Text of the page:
Flying Away To New York
This Summer, the Sounds of HBO's 'Treme' Hit Stages Around the City
Fans of "Treme," David Simon's HBO drama set in New Orleans, must wait until next season to learn what happens between Davis McAlary, the overbearing, manic DJ-musician (played by Steve Zahn), and his girlfriend, Janette Desautel (Kim Dickens), the lovely and determined chef who lost her restaurant to hard times.
But at Sullivan Hall in the Village this past Friday, clubgoers checked in with Davis Rogan, on whom the character of McAlary is largely based. Mr. Rogan is the higher-caliber musician; but except for that, the similarities are striking: The real Davis knows the minutiae of New Orleans piano tradition, actually does keep his place impossibly messy, and did in fact run for local office on the strength of a self-produced recording.
This summer, the music of New Orleans will be poking through the fiction of "Treme" and onto stages all across Manhattan, pointing to one essential truth at the show's heart.
"The depth, the depth," said Blake Leyh, the show's music supervisor, describing what he's learned on the job. "Just when you think you're getting a handle on the thing, you discover a whole new world of music that you knew nothing about." Mr. Leyh first discovered the Soul Rebels, with their innovative blend of reggae and hip-hop with a brass-band tradition, in 1992 at New Orleans's now-defunct Café Istanbul. He's co-producing Mr. Rogan's next album, titled simply "The Real."
Donald Harrison has made several cameos in "Treme"—playing alto saxophone in a suit and tie as he leads a jazz band, and in feathers and beads as a Mardi Gras Indian. Both are strands of his real story. At Dizzy's Club Coca-Cola from Wednesday to Sunday, he'll be in the former mode, playing music associated with jazz-drumming icons such as Art Blakey in drummer Ali Jackson's quintet.
Mr. Harrison soaked up such material firsthand from Mr. Blakey, having joined Mr. Blakey's Jazz Messengers at 21. And he absorbed Mardi Gras Indian tradition from his father, who was a Big Chief. Now 50, Mr. Harrison's work sometimes straddles those legacies, as in his modern-jazz version of the traditional song, "Indian Red," which closed episode three of "Treme."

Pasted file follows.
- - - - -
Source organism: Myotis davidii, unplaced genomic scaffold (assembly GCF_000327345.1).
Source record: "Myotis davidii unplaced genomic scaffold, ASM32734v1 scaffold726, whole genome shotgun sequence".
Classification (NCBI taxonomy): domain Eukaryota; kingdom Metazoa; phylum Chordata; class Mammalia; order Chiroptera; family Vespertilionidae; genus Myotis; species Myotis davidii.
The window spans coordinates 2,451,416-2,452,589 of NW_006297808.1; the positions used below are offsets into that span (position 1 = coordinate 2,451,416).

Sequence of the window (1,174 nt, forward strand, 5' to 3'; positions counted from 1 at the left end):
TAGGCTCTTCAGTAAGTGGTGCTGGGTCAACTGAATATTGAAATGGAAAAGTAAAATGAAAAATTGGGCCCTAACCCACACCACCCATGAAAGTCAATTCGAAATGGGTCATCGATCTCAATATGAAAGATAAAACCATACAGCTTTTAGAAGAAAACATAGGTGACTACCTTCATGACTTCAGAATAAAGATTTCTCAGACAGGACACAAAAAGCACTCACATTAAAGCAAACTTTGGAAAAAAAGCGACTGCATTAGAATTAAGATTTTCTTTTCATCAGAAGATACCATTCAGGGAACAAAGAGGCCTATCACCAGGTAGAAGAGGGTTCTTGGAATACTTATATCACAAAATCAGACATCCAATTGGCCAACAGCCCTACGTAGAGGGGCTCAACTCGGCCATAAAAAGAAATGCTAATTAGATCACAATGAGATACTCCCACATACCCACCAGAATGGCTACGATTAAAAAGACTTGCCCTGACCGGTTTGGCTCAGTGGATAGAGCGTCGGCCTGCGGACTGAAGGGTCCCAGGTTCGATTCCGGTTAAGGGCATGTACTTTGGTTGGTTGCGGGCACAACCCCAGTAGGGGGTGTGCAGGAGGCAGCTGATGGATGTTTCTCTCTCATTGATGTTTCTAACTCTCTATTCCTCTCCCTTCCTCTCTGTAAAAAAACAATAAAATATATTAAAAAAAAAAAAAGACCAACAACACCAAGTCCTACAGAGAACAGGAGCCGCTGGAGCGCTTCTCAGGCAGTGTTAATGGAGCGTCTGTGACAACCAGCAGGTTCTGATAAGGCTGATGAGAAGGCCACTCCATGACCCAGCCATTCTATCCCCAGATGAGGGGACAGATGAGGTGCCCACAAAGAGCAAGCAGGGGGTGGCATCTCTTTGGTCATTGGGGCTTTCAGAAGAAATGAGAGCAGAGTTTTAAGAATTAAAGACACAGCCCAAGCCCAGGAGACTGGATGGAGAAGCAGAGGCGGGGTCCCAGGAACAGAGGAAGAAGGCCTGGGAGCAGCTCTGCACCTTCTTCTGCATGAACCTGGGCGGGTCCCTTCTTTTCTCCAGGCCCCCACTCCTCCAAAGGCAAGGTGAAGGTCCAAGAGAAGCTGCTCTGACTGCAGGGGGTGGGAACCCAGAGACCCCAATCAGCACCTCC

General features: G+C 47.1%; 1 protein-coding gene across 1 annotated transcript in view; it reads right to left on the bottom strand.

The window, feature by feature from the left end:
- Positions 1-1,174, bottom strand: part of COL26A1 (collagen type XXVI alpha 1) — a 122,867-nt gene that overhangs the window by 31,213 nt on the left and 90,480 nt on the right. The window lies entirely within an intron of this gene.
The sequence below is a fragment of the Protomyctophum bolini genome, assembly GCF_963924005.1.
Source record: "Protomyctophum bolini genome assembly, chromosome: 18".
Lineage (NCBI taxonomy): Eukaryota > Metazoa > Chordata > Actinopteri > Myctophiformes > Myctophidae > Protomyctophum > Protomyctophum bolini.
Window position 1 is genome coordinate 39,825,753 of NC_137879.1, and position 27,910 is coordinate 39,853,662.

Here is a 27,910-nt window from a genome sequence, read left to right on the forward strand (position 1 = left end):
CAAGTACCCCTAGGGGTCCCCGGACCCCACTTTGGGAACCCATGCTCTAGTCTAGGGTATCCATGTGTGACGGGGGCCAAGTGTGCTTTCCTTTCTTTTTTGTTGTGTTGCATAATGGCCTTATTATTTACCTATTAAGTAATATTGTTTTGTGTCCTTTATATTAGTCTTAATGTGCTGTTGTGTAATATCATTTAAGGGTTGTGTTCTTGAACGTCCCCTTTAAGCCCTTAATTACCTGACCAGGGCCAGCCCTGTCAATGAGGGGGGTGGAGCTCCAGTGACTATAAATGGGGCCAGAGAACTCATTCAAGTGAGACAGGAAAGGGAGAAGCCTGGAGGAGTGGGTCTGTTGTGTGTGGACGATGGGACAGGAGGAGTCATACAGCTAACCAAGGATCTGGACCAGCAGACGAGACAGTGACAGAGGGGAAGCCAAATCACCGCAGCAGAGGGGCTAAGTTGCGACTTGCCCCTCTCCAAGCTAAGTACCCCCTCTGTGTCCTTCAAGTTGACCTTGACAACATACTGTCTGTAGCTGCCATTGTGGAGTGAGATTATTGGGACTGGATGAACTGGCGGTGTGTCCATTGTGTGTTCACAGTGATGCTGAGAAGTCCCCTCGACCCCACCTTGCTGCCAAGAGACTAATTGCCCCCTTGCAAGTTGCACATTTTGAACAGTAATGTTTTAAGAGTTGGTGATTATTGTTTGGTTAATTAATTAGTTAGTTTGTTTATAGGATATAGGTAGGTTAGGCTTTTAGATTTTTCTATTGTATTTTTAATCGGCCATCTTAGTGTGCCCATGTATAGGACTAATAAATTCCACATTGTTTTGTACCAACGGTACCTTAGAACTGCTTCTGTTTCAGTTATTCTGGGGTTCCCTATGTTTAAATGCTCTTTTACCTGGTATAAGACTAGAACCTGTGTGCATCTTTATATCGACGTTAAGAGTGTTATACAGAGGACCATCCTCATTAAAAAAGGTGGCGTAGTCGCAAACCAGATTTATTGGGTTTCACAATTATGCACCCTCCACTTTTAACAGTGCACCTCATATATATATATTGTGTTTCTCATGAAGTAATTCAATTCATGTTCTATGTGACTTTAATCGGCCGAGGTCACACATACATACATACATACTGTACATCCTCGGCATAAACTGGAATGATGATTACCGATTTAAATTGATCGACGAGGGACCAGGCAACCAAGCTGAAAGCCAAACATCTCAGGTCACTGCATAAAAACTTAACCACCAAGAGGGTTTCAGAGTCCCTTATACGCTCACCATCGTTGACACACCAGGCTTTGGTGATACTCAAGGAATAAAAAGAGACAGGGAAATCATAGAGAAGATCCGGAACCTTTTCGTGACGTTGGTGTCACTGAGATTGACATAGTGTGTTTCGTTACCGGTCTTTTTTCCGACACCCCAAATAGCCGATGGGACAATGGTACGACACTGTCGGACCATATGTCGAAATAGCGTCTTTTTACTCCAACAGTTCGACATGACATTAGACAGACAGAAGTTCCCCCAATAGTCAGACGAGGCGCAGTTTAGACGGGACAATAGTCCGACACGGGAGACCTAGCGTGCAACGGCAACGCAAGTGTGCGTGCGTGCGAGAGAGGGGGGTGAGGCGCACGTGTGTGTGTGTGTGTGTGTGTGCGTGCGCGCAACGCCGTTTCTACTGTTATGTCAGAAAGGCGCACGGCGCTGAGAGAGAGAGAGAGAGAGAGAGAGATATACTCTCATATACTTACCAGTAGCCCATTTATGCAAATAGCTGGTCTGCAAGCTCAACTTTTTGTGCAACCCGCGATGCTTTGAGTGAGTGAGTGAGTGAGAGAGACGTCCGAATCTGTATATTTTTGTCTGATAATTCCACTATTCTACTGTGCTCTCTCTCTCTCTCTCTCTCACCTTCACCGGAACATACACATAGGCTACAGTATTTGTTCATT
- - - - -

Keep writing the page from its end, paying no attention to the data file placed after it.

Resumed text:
And that slippery bebop tune he played in episode five, alongside fictional trumpeter Delmond Lambreaux? It's a new composition, "Quantum Leap," which you can download from Mr. Harrison's MySpace page (or wait for the album, out soon).
And whatever happened to charismatic trombonist and singer Glen David Andrews, who "Treme" viewers last saw at a club called Sammy's, in Houston? The real Mr. Andrews bought himself a bus ticket back home in early 2006. "I feel ground down," he said in an interview back then, referring to his months "in exile." But by 2008's New Orleans Jazz & Heritage Festival, he bounded from the stage, gazed up and announced, "It's my time."
It may well be. Mr. Andrews's bold, raspy voice is not new to HBO viewers: He sang the hymn "I'll Fly Away" to end Spike Lee's documentary "When the Levees Broke"—altering the final lyric to say "New Orleans will never go away." Onstage and off, electrifying club audiences and street scenes, speaking his mind at civic rallies, Mr. Andrews perhaps best embodies what Mr. Simon means when he says, "culture is what brought this city back." Mr. Andrews plays Joe's Pub on August 5 and Damrosch Park at Lincoln Center on August 8, on a shared bill with the Soul Rebels and the Wild Magnolias. The second-line parade they'll lead from the Caribbean Cultural Center to Lincoln Center won't last four hours, as do the sort that entranced Mr. Simon 20 years ago, but should lend a swinging sense of purpose, just like the real thing.
If "Treme" was your window into the worlds of the inimitable Dr. John and powerhouse trombonist Big Sam (whose band, Funky Nation, lives up to its name), catch the former at City Winery on Aug. 2 and 3, and the latter aboard the Jewel on Aug. 11 as part of the Rocks Off Concert Cruise Series.
Antoine Batiste, the trombonist portrayed by Wendell Pierce on "Treme," always lacks for cab fare and seems happiest when Troy "Trombone Shorty" Andrews is out of town (so he can catch a fill-in gig). Shorty plays at South Street Seaport's Water Taxi Beach on Aug. 26, along with pianist John Cleary. Somewhere in TV land, Antoine will be smiling.
—Mr. Blumenfeld writes about jazz for the Journal.